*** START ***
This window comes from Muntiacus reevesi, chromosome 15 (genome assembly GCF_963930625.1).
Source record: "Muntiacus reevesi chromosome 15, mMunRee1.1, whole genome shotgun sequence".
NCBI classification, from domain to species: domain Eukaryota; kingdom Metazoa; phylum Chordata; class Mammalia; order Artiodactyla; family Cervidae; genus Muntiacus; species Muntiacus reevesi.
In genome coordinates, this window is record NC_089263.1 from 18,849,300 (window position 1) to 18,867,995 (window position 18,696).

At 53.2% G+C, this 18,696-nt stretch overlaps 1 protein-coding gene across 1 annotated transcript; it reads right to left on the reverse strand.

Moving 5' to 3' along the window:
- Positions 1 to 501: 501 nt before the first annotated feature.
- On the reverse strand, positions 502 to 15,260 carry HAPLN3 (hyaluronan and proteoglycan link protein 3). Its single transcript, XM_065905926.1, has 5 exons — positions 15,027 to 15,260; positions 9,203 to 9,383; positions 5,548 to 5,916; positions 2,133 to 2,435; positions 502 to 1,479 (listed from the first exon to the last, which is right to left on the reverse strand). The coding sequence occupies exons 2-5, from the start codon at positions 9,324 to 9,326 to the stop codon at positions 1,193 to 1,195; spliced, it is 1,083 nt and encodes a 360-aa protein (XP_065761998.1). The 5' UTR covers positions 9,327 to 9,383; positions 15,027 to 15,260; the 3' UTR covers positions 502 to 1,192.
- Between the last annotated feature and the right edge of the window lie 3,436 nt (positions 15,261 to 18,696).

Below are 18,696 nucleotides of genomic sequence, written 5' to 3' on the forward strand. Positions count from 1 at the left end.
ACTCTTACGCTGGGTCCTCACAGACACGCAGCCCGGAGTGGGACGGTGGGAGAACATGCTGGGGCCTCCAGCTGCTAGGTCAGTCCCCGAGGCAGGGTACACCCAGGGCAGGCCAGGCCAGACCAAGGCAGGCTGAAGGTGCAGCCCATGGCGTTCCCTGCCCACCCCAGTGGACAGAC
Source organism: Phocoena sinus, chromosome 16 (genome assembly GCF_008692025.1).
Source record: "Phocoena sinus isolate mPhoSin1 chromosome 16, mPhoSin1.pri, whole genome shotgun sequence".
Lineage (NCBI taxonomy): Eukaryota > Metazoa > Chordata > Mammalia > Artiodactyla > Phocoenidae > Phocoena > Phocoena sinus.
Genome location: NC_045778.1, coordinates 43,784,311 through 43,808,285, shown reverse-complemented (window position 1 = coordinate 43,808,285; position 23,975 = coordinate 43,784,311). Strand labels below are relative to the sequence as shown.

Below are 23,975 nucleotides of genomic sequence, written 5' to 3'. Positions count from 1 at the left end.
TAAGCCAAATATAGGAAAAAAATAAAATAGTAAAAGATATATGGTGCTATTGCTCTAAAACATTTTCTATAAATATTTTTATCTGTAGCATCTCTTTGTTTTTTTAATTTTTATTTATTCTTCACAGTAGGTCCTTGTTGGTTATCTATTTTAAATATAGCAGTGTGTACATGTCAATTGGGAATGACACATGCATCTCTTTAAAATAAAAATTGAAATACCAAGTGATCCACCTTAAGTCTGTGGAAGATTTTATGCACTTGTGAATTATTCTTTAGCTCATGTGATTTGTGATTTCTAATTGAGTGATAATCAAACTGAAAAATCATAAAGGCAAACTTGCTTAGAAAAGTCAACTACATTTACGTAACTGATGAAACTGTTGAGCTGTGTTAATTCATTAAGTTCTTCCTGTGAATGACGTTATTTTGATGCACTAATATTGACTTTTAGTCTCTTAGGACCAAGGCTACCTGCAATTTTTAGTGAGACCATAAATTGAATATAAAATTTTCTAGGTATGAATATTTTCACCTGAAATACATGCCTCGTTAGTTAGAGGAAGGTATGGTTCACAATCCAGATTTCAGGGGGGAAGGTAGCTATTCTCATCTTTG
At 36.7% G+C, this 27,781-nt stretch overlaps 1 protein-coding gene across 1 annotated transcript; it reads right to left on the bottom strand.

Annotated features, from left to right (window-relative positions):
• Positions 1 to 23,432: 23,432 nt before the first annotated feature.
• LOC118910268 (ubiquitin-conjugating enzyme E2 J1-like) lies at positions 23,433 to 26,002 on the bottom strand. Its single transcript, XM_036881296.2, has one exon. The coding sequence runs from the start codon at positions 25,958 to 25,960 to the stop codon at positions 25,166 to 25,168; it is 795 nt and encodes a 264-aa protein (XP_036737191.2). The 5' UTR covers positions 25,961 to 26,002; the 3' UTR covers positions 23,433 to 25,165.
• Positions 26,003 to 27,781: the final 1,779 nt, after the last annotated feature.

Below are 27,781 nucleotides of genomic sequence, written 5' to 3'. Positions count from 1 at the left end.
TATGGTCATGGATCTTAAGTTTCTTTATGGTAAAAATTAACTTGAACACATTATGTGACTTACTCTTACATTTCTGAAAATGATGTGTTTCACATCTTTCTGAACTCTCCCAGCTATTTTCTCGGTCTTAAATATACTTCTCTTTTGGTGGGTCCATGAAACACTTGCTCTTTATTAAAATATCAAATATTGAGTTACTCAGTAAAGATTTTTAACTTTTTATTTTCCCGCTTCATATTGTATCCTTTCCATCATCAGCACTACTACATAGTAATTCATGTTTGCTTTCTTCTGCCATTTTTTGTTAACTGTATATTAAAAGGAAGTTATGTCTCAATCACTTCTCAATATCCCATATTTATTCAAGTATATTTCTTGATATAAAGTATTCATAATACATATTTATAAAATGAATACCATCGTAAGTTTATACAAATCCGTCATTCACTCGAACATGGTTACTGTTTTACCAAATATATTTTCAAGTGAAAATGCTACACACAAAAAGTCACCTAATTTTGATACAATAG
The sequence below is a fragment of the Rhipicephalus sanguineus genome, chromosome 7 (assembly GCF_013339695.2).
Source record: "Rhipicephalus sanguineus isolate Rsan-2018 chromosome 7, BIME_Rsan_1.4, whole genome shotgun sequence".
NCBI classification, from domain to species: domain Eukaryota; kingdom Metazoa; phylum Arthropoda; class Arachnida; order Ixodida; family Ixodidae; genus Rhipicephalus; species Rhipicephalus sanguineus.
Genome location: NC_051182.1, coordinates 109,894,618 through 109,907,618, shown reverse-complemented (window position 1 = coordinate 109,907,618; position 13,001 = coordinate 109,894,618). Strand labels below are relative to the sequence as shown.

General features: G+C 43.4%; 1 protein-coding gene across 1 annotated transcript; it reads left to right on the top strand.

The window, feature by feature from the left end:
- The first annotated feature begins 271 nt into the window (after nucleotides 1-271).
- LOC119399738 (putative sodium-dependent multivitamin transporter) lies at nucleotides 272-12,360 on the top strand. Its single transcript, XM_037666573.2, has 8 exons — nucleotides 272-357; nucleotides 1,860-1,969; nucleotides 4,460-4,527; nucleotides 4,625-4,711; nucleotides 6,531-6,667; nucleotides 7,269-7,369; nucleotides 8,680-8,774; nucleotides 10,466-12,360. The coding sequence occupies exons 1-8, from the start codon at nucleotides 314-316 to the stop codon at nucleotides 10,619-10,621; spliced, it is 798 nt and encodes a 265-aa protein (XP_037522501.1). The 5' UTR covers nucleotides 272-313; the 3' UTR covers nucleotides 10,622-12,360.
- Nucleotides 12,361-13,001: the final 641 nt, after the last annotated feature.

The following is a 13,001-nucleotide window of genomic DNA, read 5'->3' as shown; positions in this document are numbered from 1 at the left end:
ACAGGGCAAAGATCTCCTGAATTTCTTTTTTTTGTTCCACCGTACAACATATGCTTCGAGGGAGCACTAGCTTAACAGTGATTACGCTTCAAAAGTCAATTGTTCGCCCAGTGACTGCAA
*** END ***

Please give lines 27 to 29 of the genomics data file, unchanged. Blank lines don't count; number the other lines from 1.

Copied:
NCBI classification, from domain to species: domain Eukaryota; kingdom Metazoa; phylum Arthropoda; class Arachnida; order Ixodida; family Ixodidae; genus Rhipicephalus; species Rhipicephalus sanguineus.
Genome location: NC_051182.1, coordinates 109,894,618 through 109,907,618, shown reverse-complemented (window position 1 = coordinate 109,907,618; position 13,001 = coordinate 109,894,618). Strand labels below are relative to the sequence as shown.

General features: G+C 43.4%; 1 protein-coding gene across 1 annotated transcript; it reads left to right on the top strand.